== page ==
Oxford University Press's
Academic Insights for the Thinking World

Happy Birthday to The Simpsons!

I’ve been a vegetarian for over a decade and inevitably, when I meet someone new, they end up asking me questions. How and why did I stop eating meat? Do I miss it? Do I cheat? Long ago I stopped telling them the real story (which is dreadfully boring) and started recounting the scene below from The Simpsons.

I imagine I’m not the only one out there that uses The Simpsons to prove a point. Well, our friends over at the DNB have created a very special happy birthday treat for The Simpsons fans. Keep reading!


April 19th marks the twentieth anniversary of the first appearance on television of the characters who star in what is possibly the greatest television series ever; arguably the greatest situation comedy; and certainly the greatest cartoon: the Simpsons.

Our sibling dictionary, the OED, has long since acknowledged the importance of the Simpsons. They are cited fifteen times in the OED (svv eg nerts, nuh-uh, num, and, of course, doh). But we have hitherto neglected them . The anniversary is an opportunity to for us to redress this. If the Simpsons didn’t exist, it would be necessary for us to invent … the Simpsons, recast from the Oxford DNB.

There are already sixty Simpsons in the ODNB. Two have recognizably Homeric features. Fat and lazy, Homer would have approved of Simeon Simpson‘s invention of the ‘adjustable self-supporting trouser, obviating the need for belts or braces’. And Edward Simpson shares Homer’s eye for a fast and easy buck. He made his living forging stone age tools and selling them to credulous archaeologists. Marge would have disapproved. We have, of course, our own American Mrs Simpson. Frederick Simpson might be an eccentric uncle. And precocious Evelyn Simpson, like Lisa, awed her school fellows with her learning.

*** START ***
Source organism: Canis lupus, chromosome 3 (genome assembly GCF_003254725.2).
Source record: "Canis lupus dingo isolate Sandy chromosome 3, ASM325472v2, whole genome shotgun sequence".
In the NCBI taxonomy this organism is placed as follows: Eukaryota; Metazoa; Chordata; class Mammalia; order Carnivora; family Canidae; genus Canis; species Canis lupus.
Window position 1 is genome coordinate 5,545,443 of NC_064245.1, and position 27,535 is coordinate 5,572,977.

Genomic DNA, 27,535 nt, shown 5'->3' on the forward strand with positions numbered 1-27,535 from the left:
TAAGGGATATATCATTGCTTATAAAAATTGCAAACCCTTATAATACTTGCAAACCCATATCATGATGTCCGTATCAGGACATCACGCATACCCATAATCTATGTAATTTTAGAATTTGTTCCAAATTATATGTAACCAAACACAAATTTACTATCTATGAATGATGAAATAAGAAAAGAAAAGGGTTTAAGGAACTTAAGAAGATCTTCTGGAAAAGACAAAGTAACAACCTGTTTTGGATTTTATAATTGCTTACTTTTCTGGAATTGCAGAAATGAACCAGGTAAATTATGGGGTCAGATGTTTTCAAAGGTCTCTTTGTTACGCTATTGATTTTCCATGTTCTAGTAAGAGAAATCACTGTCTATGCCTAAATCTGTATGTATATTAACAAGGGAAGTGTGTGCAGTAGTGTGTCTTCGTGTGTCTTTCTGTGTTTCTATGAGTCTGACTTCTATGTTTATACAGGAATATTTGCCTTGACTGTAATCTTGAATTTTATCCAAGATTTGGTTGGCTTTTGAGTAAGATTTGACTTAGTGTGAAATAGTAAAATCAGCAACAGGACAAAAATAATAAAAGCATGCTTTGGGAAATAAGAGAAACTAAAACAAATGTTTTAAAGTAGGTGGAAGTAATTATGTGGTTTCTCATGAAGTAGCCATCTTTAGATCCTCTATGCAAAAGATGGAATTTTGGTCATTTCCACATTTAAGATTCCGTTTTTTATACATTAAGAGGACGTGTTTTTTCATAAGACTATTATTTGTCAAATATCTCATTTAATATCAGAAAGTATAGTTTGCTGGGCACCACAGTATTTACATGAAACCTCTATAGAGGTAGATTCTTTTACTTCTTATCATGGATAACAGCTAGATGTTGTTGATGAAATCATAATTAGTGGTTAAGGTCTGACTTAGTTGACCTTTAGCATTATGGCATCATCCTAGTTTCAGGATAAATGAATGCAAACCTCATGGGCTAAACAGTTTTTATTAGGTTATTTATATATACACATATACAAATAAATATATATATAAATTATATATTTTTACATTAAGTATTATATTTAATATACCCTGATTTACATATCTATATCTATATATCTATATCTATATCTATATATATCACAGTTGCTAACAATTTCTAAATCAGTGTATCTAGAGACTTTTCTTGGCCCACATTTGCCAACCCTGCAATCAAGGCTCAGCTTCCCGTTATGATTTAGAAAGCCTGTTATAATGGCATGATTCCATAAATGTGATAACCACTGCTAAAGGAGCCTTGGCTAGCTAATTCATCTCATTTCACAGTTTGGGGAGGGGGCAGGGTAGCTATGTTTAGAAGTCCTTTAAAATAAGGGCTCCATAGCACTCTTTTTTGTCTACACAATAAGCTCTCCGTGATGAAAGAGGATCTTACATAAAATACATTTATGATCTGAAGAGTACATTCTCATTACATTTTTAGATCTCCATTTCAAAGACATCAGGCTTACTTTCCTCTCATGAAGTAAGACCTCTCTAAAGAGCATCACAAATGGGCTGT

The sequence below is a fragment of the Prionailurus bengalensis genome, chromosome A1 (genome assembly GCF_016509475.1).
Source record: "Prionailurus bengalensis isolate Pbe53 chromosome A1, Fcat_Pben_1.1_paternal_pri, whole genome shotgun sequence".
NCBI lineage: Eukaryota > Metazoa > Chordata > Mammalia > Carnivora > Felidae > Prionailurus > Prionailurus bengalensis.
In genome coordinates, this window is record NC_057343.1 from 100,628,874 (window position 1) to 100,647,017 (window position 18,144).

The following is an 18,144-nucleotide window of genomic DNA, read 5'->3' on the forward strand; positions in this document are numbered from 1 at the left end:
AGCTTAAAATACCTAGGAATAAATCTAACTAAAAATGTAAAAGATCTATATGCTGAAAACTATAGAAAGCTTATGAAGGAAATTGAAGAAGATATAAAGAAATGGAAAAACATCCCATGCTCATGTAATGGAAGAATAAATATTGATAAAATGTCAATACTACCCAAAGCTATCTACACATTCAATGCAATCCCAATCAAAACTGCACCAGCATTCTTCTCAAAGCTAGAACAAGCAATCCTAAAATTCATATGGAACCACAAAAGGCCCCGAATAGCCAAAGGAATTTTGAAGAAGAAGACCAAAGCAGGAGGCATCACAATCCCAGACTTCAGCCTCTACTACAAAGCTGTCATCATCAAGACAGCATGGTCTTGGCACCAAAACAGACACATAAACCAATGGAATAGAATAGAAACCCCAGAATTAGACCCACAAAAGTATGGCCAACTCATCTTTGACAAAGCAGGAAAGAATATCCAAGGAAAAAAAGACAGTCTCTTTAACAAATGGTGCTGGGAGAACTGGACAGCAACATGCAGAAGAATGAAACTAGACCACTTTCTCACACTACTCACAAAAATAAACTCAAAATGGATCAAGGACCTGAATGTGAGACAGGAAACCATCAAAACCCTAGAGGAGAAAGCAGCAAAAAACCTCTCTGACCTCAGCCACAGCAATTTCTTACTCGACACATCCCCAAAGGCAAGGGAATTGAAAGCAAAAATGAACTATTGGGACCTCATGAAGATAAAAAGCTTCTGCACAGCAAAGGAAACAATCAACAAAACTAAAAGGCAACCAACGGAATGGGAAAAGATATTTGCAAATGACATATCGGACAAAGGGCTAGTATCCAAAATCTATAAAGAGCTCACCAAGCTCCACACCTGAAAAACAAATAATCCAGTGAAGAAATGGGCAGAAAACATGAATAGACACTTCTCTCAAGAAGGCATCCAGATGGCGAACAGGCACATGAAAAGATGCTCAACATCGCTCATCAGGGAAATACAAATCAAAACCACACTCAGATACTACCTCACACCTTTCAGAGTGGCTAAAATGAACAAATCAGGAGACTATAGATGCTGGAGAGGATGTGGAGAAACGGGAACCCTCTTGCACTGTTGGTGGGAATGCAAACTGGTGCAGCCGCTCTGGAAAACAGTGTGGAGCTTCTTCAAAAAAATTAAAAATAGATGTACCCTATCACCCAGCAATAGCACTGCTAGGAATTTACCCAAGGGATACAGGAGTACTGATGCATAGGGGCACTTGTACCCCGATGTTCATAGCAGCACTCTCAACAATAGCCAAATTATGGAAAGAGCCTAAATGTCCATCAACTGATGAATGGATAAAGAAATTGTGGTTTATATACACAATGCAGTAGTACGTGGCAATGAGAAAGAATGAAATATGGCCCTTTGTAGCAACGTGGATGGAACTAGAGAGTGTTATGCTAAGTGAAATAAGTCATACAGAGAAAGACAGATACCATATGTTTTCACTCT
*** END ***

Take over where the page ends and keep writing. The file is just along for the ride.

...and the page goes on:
But there’s no reason that we should only cast Simpsons as Simpsons. So, our choice for the ODNB Simpsons is:

Homer Simpson: As an amiable modern Everyman, he is hard to find in the pages of the ODNB. He is Quixotic, like William Martin; he looks, unhappily, a bit like Dr Crippen, but we choose a man who, like Homer, never wrote a great novel; whose genius, like Homer’s, lay in failure; a man notable for his ‘greed, his sloth, his gourmandizing, his inconsistency and melancholy': Cyril Connolly. (This may surprise you.)


To find out who else the ODNB cast in the Simpsons click here.

Read More in…

Recent Comments

There are currently no comments.

Leave a Comment

Your email address will not be published. Required fields are marked *